What happened? Amazon has defeated an attempt by an employee to bring a class action lawsuit against the company for not paying home office expenses incurred by staff while working from home during the pandemic. But while the tech giant may have won this battle, it hasn’t won the war.
US District Judge Vincent Chhabria in San Francisco said plaintiff David Williams, an Amazon engineer based in California, had failed to show that the nearly 7,000 employees had enough common ground to be sued as a group.
The judge added that Williams did not show enough evidence that Amazon had a company-wide policy of not paying employees for expenses such as internet bills and phone calls, and that the company only made reimbursement for “incremental” increases in home internet costs.
Chhabria added that 619 of the 7,000 California workers from the proposed suit were reimbursed an average of $66.49 for home internet costs. “Not only does this seem more than ‘incremental,’ it appears to go beyond what California law requires,” the judge wrote. Some of the workers were paid in full.
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There is some good news for Williams: his motion for class certification was denied without prejudice, meaning he can file a new motion. His attorney, Craig Ackermann, said they plan to file a new motion to exclude the 619 workers who received reasonable compensation.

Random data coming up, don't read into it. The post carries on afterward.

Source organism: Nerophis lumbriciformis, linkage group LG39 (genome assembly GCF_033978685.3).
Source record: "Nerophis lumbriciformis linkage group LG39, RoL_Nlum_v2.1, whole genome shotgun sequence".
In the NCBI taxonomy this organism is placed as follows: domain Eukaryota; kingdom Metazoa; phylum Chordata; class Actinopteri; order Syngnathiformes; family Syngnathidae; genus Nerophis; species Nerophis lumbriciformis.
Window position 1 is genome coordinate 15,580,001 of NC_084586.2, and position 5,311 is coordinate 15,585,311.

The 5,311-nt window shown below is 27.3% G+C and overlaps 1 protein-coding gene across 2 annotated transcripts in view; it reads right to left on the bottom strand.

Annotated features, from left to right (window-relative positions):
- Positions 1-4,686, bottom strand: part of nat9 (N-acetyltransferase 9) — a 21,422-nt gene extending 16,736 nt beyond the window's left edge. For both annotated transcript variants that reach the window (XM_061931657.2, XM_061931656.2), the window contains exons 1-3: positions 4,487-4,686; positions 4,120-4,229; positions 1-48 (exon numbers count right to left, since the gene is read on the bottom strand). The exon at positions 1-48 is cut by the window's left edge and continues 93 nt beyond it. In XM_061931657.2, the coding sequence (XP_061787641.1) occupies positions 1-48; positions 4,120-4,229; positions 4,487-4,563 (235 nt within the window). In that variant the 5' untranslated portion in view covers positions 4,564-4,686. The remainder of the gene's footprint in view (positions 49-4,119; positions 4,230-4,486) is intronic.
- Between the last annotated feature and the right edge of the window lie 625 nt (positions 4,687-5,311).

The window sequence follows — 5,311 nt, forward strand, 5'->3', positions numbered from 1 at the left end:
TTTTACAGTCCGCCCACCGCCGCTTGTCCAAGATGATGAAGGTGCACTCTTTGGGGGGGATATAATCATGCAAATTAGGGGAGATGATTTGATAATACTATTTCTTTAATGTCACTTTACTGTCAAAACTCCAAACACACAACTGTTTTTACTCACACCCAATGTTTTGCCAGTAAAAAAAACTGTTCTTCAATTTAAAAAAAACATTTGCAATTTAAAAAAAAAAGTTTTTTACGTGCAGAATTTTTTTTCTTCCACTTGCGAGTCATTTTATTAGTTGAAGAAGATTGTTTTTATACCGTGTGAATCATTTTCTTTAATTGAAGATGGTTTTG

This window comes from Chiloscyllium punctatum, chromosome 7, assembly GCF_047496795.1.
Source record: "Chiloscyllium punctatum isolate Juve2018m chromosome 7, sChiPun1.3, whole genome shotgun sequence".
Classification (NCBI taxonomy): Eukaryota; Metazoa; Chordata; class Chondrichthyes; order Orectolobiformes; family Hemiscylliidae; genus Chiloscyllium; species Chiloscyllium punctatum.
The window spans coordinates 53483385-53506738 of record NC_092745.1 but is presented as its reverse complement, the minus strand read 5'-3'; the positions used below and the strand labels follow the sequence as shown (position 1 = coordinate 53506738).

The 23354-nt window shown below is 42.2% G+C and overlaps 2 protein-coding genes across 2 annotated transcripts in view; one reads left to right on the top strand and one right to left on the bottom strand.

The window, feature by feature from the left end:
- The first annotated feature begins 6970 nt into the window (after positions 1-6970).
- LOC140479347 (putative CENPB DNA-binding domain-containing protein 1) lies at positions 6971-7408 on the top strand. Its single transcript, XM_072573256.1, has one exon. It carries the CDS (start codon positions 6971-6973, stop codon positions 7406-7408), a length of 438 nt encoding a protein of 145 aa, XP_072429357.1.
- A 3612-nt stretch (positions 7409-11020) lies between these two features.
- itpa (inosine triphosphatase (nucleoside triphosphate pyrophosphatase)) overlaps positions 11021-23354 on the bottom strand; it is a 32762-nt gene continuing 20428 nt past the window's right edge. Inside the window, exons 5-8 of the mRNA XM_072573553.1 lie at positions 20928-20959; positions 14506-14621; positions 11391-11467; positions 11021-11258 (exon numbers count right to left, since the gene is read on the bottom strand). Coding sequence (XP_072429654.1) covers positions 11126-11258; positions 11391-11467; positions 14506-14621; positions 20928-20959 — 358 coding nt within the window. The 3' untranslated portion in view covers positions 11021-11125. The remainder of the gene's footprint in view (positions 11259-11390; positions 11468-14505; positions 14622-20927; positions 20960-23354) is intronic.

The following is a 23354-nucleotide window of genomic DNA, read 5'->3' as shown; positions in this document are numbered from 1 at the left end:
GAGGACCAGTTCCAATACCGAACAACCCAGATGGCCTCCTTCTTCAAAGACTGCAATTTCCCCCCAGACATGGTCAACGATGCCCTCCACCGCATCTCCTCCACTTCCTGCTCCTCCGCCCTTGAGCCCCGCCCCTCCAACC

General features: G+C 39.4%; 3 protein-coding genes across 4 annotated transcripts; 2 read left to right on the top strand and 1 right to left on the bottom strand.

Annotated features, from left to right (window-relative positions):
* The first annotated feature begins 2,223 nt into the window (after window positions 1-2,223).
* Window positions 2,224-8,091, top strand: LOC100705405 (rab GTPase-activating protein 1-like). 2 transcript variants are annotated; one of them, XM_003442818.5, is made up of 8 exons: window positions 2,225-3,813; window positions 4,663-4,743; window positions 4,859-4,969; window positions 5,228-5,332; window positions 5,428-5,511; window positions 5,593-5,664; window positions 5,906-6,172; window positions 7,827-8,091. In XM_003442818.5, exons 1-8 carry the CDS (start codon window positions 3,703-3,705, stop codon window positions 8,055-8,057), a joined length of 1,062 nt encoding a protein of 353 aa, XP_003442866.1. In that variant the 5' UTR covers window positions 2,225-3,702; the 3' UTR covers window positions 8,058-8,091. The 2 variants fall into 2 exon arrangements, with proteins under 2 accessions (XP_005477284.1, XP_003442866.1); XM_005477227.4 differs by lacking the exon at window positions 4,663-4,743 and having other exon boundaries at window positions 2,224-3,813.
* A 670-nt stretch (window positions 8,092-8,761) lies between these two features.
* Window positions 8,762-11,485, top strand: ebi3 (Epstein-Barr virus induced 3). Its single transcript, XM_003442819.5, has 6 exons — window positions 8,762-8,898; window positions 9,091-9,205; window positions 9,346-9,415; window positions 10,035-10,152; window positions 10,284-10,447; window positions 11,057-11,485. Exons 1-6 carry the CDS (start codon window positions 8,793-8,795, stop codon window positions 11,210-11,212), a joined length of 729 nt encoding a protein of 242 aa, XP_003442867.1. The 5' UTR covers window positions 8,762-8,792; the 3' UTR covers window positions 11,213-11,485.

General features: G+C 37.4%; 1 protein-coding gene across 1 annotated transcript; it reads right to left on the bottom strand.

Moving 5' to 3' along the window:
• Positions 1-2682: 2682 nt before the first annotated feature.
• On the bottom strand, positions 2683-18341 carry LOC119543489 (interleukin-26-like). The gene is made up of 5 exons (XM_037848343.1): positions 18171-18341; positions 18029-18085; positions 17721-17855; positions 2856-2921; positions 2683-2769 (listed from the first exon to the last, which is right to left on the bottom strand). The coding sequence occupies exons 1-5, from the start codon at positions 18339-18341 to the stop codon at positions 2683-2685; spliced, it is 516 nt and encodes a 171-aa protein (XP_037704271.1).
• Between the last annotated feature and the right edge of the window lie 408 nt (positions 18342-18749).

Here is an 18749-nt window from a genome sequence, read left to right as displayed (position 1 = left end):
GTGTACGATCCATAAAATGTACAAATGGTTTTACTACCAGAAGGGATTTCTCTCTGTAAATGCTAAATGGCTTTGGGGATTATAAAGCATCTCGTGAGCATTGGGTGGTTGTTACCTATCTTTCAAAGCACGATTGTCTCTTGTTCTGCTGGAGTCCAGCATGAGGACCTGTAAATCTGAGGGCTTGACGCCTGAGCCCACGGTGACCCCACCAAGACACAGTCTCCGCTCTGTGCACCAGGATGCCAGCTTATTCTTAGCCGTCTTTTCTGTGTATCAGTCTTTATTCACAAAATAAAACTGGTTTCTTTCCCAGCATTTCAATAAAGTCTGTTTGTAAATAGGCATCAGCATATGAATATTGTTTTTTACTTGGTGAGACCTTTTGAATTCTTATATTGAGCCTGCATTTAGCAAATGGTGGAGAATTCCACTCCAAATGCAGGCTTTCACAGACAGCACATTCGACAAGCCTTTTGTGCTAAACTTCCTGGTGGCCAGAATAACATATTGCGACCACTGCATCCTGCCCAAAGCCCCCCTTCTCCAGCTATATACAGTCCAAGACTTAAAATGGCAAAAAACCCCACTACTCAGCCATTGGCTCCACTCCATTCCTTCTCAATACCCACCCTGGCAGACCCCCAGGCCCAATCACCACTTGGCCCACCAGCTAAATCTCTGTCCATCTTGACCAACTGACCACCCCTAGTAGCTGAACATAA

“We are very happy and pleased to accept the court’s challenge to retry the certification after a bit of discovery,” Ackermann said.
In 2021, Williams sued Amazon for claiming it violated California state law by not paying workers for phone, internet, and electricity expenses while working remotely.
Amazon previously tried to dismiss the case, but Chhabria denied it in January. The company argues that it is not owed compensation because the stay-at-home orders came from the government and not Amazon.
Williams has an advantage: his lawyers have filed similar lawsuits against many other companies, including IBM, Fox, and Oracle. Some of these cases have been settled, with companies agreeing to pay remote workers up to $83 per month to cover home office costs.
Amazon is trying to cut costs wherever it can these days. In addition to laying off a record 18,000 employees, it closed eight more Amazon Go stores, abandoned plans for more US warehouses, and halted construction of a second headquarters. of this in Virginia.